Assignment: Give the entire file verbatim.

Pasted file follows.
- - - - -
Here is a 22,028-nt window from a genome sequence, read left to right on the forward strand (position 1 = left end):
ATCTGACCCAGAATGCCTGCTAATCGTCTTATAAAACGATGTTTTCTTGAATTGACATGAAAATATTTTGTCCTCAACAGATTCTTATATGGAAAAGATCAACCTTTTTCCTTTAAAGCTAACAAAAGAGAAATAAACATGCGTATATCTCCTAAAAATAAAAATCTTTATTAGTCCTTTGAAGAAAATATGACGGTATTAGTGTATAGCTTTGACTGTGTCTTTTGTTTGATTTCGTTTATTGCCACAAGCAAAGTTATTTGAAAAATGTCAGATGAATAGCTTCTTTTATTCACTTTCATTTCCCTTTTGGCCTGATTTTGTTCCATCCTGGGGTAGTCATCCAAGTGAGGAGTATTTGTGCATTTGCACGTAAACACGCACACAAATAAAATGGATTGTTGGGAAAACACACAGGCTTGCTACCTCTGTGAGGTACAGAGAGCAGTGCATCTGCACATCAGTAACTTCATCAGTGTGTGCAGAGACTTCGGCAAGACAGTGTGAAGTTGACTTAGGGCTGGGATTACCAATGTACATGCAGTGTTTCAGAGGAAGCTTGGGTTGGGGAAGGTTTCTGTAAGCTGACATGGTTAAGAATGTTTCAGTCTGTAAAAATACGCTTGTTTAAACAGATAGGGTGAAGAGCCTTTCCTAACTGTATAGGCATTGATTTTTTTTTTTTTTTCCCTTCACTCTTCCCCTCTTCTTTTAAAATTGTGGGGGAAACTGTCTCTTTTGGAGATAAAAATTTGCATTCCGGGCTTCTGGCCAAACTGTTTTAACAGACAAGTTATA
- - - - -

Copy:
Here is a 22,028-nt window from a genome sequence, read left to right on the forward strand (position 1 = left end):
ATCTGACCCAGAATGCCTGCTAATCGTCTTATAAAACGATGTTTTCTTGAATTGACATGAAAATATTTTGTCCTCAACAGATTCTTATATGGAAAAGATCAACCTTTTTCCTTTAAAGCTAACAAAAGAGAAATAAACATGCGTATATCTCCTAAAAATAAAAATCTTTATTAGTCCTTTGAAGAAAATATGACGGTATTAGTGTATAGCTTTGACTGTGTCTTTTGTTTGATTTCGTTTATTGCCACAAGCAAAGTTATTTGAAAAATGTCAGATGAATAGCTTCTTTTATTCACTTTCATTTCCCTTTTGGCCTGATTTTGTTCCATCCTGGGGTAGTCATCCAAGTGAGGAGTATTTGTGCATTTGCACGTAAACACGCACACAAATAAAATGGATTGTTGGGAAAACACACAGGCTTGCTACCTCTGTGAGGTACAGAGAGCAGTGCATCTGCACATCAGTAACTTCATCAGTGTGTGCAGAGACTTCGGCAAGACAGTGTGAAGTTGACTTAGGGCTGGGATTACCAATGTACATGCAGTGTTTCAGAGGAAGCTTGGGTTGGGGAAGGTTTCTGTAAGCTGACATGGTTAAGAATGTTTCAGTCTGTAAAAATACGCTTGTTTAAACAGATAGGGTGAAGAGCCTTTCCTAACTGTATAGGCATTGATTTTTTTTTTTTTTTCCCTTCACTCTTCCCCTCTTCTTTTAAAATTGTGGGGGAAACTGTCTCTTTTGGAGATAAAAATTTGCATTCCGGGCTTCTGGCCAAACTGTTTTAACAGACAAGTTATA